03/04/2014, 00.00
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Chaldean Patriarch calls for a stop to the exodus to preserve the origin and history of Iraq's Christians

by Joseph Mahmoud
For Mar Sako, "Our future is here, not in the countries of the Diaspora". He slams mafias and traffickers who "encourage emigration", bemoaning the fact that without the people, only empty churches and dead stones are left. Better education, jobs, housing and investment are the bases to revive the Christian presence.

Baghdad (AsiaNews) - "If we leave Iraq then we are cut off from our origin and our history" because the "future depends on our commitment and our impact" on this country, said His Beatitude Mar Raphael I Louis Sako, Chaldean Patriarch of Iraq. Indeed, "Our future is here, not in the countries of the Diaspora," he added in a strong, decisive and heartfelt plea made during a meeting with the faithful at St Joseph Parish Church in Baghdad.

Attended by several leaders of the Chaldean Church, the conference was held on 26 February to address the nation's "crisis" and the "challenges" posed by emigration.

The endless exodus of Iraq's Christians, whose population has dropped by half since the US invasion in 2003, is in fact one of the patriarch's key issues, a challenge around which the survival of Christian communities is being played out across the country and around the Middle East.

For His Beatitude, the Christians of the Middle East are different from their Muslim compatriots because they have had to preserve the faith "with great sacrifices".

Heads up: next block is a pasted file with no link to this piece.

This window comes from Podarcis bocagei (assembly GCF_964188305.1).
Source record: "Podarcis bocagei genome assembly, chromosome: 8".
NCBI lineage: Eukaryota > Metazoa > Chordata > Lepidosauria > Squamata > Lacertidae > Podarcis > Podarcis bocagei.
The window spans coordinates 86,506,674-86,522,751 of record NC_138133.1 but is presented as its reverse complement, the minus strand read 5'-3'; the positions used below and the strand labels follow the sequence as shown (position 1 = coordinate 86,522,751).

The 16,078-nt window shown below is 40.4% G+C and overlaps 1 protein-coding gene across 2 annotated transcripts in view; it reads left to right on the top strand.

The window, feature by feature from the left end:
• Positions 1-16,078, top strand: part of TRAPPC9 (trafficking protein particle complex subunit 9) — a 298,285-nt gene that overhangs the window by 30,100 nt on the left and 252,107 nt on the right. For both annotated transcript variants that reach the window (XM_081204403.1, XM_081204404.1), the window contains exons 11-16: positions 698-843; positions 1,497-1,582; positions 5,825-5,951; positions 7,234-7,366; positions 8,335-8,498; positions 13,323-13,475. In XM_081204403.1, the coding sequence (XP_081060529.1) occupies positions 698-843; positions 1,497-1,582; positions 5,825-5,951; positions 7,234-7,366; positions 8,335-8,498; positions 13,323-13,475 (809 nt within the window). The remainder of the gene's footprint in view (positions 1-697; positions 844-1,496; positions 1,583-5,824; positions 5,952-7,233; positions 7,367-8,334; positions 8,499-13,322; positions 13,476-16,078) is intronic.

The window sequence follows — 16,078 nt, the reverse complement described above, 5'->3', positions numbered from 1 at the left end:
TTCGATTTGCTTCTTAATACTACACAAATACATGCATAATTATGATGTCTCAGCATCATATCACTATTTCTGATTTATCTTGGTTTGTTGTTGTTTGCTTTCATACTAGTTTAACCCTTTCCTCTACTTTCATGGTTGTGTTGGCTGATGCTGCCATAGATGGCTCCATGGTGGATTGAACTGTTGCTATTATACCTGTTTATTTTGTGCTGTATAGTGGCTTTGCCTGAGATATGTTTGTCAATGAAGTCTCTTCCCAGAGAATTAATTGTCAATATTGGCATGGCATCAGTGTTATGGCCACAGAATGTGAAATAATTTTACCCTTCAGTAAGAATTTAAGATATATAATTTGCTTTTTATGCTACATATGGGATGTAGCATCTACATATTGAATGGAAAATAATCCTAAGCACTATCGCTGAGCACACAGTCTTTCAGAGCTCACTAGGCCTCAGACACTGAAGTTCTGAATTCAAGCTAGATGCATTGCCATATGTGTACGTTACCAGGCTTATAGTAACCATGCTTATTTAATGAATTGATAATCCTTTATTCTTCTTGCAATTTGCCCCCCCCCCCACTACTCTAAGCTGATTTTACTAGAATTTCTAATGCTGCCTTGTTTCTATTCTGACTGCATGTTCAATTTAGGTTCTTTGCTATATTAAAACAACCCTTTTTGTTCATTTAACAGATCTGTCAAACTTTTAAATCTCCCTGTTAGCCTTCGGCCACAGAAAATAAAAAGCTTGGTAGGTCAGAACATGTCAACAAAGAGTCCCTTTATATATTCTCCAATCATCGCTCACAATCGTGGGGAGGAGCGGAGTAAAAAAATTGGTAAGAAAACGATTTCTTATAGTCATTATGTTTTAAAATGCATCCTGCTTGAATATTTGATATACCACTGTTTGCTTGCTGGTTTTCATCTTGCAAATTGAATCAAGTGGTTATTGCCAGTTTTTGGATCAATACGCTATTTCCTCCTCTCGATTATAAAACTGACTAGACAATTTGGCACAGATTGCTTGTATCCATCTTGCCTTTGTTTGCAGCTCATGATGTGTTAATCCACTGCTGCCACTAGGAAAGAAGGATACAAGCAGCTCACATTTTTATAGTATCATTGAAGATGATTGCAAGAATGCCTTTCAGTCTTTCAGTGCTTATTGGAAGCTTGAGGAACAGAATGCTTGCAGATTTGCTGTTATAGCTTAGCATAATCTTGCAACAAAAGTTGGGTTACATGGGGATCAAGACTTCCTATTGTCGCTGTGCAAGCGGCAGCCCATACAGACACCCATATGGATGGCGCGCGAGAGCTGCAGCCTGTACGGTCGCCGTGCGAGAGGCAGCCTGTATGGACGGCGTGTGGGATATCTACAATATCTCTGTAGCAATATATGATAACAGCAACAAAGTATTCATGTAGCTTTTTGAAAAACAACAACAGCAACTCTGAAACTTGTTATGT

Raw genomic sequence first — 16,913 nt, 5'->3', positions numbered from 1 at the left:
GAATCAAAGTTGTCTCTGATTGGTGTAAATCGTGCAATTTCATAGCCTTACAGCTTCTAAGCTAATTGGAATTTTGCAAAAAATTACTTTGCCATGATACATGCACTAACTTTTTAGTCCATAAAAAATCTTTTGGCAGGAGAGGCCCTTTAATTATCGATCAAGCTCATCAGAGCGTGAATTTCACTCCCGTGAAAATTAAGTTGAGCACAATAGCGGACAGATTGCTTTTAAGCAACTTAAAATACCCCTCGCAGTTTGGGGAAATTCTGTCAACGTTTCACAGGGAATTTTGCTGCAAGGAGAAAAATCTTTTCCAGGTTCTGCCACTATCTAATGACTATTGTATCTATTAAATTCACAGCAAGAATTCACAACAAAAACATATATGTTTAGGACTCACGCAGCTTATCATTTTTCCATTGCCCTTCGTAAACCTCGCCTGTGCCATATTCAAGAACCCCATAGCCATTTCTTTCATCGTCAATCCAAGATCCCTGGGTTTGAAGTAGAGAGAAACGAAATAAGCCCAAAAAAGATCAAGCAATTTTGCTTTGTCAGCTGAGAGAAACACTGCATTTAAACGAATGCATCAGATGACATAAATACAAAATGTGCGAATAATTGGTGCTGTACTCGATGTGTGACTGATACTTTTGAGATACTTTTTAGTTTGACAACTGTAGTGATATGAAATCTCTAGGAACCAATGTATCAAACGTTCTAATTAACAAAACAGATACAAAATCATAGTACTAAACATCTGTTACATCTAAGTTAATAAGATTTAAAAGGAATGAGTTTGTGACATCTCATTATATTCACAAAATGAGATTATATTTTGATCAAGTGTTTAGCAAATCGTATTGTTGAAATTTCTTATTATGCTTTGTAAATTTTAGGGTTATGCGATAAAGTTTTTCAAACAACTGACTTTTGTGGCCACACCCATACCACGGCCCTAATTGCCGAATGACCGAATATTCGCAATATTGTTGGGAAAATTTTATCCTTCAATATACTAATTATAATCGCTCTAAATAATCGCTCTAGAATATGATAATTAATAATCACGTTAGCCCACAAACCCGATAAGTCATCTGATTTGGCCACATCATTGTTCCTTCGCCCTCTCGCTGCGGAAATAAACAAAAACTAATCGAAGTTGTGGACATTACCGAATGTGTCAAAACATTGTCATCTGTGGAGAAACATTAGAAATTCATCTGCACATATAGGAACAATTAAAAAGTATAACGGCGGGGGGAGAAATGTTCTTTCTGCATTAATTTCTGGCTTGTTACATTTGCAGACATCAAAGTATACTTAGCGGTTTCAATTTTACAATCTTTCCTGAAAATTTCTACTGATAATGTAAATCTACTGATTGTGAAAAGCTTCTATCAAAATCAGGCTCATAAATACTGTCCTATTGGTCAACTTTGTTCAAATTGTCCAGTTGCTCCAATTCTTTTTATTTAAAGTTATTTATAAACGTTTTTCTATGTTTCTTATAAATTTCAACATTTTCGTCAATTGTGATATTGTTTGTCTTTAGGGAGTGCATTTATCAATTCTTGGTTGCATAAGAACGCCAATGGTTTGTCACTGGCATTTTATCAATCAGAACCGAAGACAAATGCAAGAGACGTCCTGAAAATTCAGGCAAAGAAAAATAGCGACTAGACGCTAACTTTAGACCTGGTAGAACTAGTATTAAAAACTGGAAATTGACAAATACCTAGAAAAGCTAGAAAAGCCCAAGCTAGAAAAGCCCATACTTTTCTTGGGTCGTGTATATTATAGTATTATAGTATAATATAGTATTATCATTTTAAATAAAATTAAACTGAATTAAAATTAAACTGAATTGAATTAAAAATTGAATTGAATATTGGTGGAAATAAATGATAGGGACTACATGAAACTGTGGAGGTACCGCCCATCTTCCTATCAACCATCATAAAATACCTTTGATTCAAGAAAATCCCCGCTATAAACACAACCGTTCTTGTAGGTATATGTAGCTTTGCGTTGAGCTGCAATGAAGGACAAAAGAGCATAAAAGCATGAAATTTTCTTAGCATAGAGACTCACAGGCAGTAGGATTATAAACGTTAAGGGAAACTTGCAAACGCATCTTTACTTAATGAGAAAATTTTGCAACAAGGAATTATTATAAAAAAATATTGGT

It is "regrettable" that "Islamic regimes [have] considered them as second class citizens in their homeland," and that the Crusades and colonialism have strengthened their (alleged) "ties with the West," he said.

In addition to security, persecution and violence, Christians now face local mafias and crime groups who encourage their emigration "by offering inducements and facilitate it for a specific agendas and interests".

However, "Leaving the country," His Beatitude explained, "means a break with the history and civilisation of the country - homeland, culture and society - as well as the difficulty of coping with the Western mind-set in terms of language, customs, morals, society, family, culture, and education." In short, "Immigration is eradication from the roots, and a form of death."

"We were born in Iraq," Mar Tues Sako pleaded. "We are here because of a Divine Plan, and we have a call, i.e. a message: The responsibility of carrying the Gospel of Jesus Christ to those we live with. [. . .] If we leave, then who will bear witness for Christ in this country? Our churches will turn into museums and dead stone, that if they are not completely destroyed. [. . .] Isn't immigration a betrayal of the nation and an escape from responsibility?"

Finally, "The alleged happiness in migration is a mirage," Mar Sako noted. "The misery of alienation, the trouble with work, and the risks of being lost might lead to losing everything. Don't think you'll find work, money and prosperity easily," the Chaldean Patriarch warned.

Instead, he suggested some key points to revive the Christian presence in Iraq and the Middle East, namely better education, greater investment and more economic activities, new homes and jobs.

Greater cohesion and unity of purpose among the various political groups are also needed. This could take the form of a League Chaldean to defend the rights of Christians in difficult situations.

The symposium, attended by prelates like the Auxiliary Bishop of Baghdad Shlemon Warduni, ended with the Patriarch's invitation to sing the national anthem and a hymn to the Virgin Mary titled 'Under your protection'.

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